Winter in Minneapolis

I had a work thing in Minneapolis. IN JANUARY. Undeterred by the city’s legacy of frigid winters, I decided to spend an extra day there to explore. It did not disappoint!

Minnesota is the place for curling in the United States. Curling, you may ask? You mean that sport with the brooms? Yes indeed. It was a team building activity and I too thought only about the brooms and figured this would be easy. Then a tall, lithe teenager showed us how to launch the stone down the lane. She slid one shoe into this “slider” (imagine a sole insert) that let one foot float atop the ice. She moved the stone, launching it (I don’t know the real terms) and ended up in this perfect forward lunge/split with the elegance and balance of a professional figure skater.

Huh. I didn’t expect that. Blood started to rush through my body as I thought how absolutely horrible I would mess this up in front of coworkers I respected. Then my colleague, a perfectly normal sized woman said, “my body doesn’t do that.” All the tension was released as my entire team nodded in agreement. We then spent the next hour outdoing each other’s awkward clumsiness. The game was not how much we scored, because we didn’t. Ever. I think maybe one stone arrived somewhere near the target. The real game was how spectacularly we could fall on the ice as we sent the stone flying.


Later, I was on my own. Minneapolis has an easy public transportation light rail. The Blue Line and the Green Line (to nearby St. Paul) can get you almost anywhere. While the system is entirely outdoors (except for the airport), the waiting shelters have heat on-demand.

My work thing was near the University and my hotel was downtown. I exited the light rail and walked the few blocks to my hotel. It was about 4pm and no one was outside except for homeless people. I was walking behind one man and every time he caught his reflection in the windows he would point and say “checkin’ out my competition.” Where is everyone? I wondered.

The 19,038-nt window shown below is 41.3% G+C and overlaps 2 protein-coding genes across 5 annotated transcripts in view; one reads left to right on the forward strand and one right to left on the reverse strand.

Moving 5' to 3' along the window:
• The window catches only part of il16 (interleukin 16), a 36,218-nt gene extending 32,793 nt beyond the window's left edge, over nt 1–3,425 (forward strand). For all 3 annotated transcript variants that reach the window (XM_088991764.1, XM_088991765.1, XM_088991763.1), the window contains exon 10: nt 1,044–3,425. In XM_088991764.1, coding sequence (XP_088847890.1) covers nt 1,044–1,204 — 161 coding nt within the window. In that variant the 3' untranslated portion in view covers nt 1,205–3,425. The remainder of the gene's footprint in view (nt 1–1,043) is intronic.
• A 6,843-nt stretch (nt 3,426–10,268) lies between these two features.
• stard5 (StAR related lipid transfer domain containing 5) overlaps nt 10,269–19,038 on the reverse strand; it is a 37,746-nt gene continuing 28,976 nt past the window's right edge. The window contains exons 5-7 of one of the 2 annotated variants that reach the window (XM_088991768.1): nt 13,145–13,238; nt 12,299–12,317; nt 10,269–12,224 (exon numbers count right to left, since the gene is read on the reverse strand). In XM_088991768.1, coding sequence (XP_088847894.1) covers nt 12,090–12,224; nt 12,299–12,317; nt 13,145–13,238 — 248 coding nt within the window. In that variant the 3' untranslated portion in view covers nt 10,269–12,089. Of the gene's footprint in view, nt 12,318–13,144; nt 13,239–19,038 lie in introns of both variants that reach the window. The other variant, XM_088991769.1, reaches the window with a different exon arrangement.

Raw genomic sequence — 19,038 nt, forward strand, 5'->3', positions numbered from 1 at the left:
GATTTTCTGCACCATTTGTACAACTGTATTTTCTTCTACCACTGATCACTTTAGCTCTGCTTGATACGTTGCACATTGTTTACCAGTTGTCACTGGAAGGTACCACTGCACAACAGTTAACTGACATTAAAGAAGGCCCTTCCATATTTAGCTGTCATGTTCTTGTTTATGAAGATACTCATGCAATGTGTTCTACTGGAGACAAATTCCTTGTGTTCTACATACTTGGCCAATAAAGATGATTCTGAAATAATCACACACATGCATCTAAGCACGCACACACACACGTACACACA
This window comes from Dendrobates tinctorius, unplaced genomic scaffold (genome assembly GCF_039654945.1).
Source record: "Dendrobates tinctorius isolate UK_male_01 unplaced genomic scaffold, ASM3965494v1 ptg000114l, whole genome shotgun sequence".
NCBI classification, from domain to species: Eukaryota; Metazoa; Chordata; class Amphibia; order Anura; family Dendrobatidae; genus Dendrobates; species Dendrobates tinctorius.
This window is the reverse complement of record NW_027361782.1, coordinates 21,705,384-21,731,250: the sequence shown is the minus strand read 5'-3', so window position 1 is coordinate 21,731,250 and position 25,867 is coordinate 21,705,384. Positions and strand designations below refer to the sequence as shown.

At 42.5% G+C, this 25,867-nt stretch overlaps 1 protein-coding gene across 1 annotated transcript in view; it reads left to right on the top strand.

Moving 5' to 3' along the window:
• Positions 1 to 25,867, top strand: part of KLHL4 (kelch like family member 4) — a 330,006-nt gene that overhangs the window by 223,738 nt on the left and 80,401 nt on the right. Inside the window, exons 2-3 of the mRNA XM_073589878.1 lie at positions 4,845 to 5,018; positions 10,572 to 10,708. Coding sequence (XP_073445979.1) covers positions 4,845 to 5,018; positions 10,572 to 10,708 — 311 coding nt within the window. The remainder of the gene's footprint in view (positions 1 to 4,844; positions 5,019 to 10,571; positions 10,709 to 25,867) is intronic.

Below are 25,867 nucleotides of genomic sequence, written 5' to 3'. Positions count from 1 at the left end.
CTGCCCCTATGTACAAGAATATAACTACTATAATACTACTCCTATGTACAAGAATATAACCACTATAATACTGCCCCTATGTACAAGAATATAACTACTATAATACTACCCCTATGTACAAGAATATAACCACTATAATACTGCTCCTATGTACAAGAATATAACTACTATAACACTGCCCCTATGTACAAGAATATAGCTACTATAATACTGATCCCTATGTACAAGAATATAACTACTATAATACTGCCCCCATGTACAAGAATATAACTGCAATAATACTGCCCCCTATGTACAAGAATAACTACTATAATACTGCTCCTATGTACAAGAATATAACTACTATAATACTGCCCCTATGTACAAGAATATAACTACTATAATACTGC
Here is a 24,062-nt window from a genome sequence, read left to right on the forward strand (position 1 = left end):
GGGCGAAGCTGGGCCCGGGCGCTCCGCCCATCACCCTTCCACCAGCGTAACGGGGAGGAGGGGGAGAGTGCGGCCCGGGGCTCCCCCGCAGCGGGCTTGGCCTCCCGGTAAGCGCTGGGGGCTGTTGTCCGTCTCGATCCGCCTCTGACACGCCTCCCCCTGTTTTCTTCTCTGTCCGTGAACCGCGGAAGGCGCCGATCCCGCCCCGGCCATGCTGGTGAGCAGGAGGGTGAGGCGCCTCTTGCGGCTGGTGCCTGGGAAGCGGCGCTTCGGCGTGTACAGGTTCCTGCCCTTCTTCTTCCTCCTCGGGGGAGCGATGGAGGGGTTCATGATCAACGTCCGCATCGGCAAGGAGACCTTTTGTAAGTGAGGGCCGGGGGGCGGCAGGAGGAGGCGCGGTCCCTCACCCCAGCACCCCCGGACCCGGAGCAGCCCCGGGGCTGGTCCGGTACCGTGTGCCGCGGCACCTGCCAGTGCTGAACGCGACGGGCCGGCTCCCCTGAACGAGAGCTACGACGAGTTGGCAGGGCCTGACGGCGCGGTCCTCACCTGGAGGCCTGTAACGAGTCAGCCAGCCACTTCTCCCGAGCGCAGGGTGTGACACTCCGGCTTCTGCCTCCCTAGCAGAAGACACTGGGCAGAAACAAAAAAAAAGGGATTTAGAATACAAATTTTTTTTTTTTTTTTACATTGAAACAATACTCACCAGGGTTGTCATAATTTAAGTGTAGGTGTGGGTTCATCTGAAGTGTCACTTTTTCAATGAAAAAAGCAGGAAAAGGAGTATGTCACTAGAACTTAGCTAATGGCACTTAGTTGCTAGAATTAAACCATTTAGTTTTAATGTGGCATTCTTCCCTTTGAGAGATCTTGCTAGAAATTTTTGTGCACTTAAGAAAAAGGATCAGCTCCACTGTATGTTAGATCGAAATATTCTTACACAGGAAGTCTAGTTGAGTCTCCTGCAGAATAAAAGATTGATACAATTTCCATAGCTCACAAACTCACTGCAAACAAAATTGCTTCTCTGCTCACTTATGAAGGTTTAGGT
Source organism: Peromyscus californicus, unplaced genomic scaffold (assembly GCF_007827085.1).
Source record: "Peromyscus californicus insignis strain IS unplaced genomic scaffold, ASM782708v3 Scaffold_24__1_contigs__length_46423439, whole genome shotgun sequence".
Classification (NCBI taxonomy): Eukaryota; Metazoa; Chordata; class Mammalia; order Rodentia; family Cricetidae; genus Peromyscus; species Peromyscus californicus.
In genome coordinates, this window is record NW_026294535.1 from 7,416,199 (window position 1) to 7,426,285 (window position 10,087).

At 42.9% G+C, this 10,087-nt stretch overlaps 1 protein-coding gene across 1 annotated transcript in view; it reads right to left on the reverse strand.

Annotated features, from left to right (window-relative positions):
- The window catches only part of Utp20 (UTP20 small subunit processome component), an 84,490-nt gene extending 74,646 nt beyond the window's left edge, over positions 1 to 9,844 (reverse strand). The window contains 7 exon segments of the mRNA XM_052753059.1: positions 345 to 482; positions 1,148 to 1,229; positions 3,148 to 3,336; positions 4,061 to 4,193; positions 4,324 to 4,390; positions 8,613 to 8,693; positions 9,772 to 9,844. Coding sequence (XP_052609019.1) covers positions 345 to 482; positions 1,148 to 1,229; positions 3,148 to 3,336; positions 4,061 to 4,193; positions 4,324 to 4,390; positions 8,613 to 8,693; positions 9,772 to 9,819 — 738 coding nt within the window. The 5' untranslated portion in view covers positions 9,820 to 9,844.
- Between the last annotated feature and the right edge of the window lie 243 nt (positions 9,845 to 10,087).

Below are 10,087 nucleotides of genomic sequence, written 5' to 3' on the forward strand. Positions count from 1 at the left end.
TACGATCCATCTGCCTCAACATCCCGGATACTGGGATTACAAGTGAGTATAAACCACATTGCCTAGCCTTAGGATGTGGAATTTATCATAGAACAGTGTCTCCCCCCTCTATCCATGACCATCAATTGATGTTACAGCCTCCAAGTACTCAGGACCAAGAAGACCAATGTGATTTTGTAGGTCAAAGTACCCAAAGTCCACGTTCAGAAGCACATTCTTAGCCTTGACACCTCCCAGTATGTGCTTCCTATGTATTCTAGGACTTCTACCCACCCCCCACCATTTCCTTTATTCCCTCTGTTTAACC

Later I learned that downtown Minneapolis is connected by a skyway, a system of indoor passageways above the street level connecting buildings, allowing people to move about the city without having to go outside. Fun! There was no snow, but my day to explore Minneapolis was freezing cold. I dressed warmly and found may way to the skyway. I was able to walk nearly a mile through the system – weaving my way through department stores, windowed hallways, corporate lobbies, atria, and food courts.

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I walked the last few blocks outside to the Stone Arch Bridge along the Mississippi River. St. Anthony Falls generated power for the many mills along the river. I had the entire view of St. Anthony Falls to myself, probably because the bitter cold and wind would keep any normal person away. From there, I had great views of the industrious city and the icy river. Among the riverfont buildings was something called the Mill City Museum. Typing as fast as possible to keep my hands from freezing, I looked it up and discovered it had something called the Flour Tower. SOLD.

The Mill City Museum, in addition to being a refuge from the cold, pays homage to Minneapolis’s legacy as a mill town. Really, it’s a reflection of America. Imagine all the times you gathered with family friends around a Betty Crocker birthday cake, a morning bowl of Cheerios, or a Pillsbury cinnamon roll on Christmas morning. Mill City Museum is one big nostalgia trip. The Flour Tower itself is a giant elevator that was previously used to move grain in the factory. Now, guests ride it and stop at different floors to learn the story of flour in America. The last stop is the observation deck, which provides even more views of the river.

After the museum, I visited Minnehaha Falls. Located in Minnehaha Park, it’s easily accessible from the light rail. The paths through the park were icy, but it was easy to find the overlook to the waterfall. Like sunsets and rainbows, waterfalls never get old. And this one was frozen. A steady stream of water burst through the rock, but was buffered by a frozen curtain on either side. It was gorgeous and despite the temperature, I couldn’t stop looking at it.

That evening, I met up with a friend from my Adventure Bus travels and we drove out to the Minneapolis Landscape Arboretum. If there’s anything crazier than being outside during the day in Minneapolis, it’s being outside after dark. There was an exhibit by an artist named Bruce Munro, who used light and materials to create magnificent glowing sculptures. A series of owl eyes glowed upon a hill, the landscaped grounds were alight with delicate, whimsical fairy lights, and pillars of glass bottles shined in various hues. It capped a perfect time in Minneapolis!


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